Herblock's political cartoons and graphic novels on exhibit at the Holocaust Center


A page from a Herblock novel about education and democracy in America.

Now through March 27, 2015, the Holocaust Center will be exhibiting, Herblock, the political cartoons of Pulitzer Prize winner Herbert Block. Sometimes called "the most feared editorial cartoonist in the country," Block started cartooning in his Chicago teens and went on to win four Pulitzer Prizes and the Presidential Medal of Freedom. Herblock is produced by The Herb Block Foundation.

The goal of these exhibitions is to present Herblock's effort to preserve American's rights and freedoms through his political cartoons. These spare, folksy drawings made complex issues seem simple and moral choices clear. Syndicated throughout the country, his cartoons focused on important issues of the time, making Americans take note of the human folly that is politics.

On Thursday, Feb. 12, 2015 at 6 p.m., the Holocaust Center will present an informative and enlightening forum: Cartoons and Graphic Novels. It will be noted that with a focus on themes of education, civil rights and democracy, his art provides a unique vehicle to think about our social environment in new ways.

Holocaust graphic novels like "The Plot" and "Maus" offer an unusual opportunity to teach and learn in a format that is more accessible than traditional textbooks for some readers. The forum will discuss the use of these "comic" styles in advancing education and understanding.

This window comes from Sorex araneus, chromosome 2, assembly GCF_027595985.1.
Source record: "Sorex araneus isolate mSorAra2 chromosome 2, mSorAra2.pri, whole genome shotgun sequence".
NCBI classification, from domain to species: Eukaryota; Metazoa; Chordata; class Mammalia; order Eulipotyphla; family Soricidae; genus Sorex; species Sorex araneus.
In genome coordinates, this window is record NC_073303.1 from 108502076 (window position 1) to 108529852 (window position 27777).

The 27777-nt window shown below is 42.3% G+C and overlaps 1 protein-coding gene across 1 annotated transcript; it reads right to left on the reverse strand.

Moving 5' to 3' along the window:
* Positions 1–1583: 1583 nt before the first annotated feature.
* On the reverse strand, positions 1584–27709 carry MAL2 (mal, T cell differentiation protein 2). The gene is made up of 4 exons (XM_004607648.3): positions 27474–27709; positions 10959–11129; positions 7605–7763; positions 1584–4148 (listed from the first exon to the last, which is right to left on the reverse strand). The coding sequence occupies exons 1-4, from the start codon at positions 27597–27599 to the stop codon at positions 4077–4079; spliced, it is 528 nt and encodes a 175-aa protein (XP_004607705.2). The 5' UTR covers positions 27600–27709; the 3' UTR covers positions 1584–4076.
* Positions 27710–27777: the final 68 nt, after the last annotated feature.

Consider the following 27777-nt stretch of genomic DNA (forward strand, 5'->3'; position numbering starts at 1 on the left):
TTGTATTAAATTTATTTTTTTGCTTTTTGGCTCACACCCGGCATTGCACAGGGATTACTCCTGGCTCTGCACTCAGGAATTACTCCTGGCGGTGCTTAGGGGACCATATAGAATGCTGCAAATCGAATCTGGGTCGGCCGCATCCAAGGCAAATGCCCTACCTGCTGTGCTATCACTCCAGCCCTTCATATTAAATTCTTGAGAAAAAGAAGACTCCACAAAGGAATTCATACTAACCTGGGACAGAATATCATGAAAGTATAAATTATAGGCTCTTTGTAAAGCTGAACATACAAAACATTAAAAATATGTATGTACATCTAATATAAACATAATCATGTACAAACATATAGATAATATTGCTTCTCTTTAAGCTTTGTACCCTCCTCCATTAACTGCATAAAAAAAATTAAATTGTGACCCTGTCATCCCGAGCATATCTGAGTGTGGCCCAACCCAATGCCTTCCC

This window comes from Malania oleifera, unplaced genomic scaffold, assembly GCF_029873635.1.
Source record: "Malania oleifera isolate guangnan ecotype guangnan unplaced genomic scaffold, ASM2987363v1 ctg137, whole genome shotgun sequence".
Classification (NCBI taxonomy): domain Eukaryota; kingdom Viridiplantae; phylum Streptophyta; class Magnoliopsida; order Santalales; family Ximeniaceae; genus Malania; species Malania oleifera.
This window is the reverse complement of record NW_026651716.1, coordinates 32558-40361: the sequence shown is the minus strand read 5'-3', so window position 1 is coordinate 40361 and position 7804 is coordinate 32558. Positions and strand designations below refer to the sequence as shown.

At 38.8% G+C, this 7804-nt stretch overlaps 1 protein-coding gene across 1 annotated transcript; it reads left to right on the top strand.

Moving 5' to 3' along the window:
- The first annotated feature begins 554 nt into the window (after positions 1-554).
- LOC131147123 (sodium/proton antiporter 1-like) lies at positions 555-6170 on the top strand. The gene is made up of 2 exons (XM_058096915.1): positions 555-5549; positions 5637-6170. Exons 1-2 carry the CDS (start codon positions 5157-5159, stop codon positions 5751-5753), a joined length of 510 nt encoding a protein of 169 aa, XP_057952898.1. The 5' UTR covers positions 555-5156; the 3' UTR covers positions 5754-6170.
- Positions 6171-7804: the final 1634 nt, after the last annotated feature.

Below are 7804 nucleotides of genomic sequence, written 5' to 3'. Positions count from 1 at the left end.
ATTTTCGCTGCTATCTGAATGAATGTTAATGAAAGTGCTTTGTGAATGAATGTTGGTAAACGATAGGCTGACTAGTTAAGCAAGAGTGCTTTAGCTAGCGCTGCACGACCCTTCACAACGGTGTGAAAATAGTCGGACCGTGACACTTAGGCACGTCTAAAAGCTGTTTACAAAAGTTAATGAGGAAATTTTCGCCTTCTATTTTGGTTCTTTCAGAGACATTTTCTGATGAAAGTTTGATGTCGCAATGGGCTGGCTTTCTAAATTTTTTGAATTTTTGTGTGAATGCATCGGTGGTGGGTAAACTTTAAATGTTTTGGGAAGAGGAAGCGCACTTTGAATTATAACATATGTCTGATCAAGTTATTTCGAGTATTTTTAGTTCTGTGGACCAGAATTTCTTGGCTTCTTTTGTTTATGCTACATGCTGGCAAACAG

On Feb. 26, the Holocaust Center will also present Herblock: The Black & The White, an HBO documentary that explores his life and his impact on American politics and journalism. This free program begins at 7 p.m. at the Holocaust Center.

Featuring testimonials from newscasters Ted Koppel and Tom Brokow, political satirists including Daily Show host Jon Stewart and comedian Lewis Black, and scores of others, the film celebrates Herblock's greatness as an artist, a thinker, and a wry commentator on the sometimes-bitter reality of the world around him.

Described by Time Magazine as "an earnest, well-made accounting of a remarkable and important life" the film offers both entertainment and food for thought. Through a deeper understanding of this man who was never fearful of challenging any institution or leader, we can learn much about how one person can truly have an impact in this world.

Both events are free of charge and open to the public. To reserve a seat for these programs, email Mitch Bloomer, mitchell@holocaustedu.org or call 407-628-0555 ext. 283.

Educators may earn in-service credit for attending. If you are unable to attend this forum, you can still take advantage of visiting the Herblock exhibit, which will be displayed until March 27, 2015 during normal business hours.

For more information about these events, future events, to learn more about the Holocaust Center or to make a donation, visit the Holocaust Center's website at http://www.holocaustedu.org.


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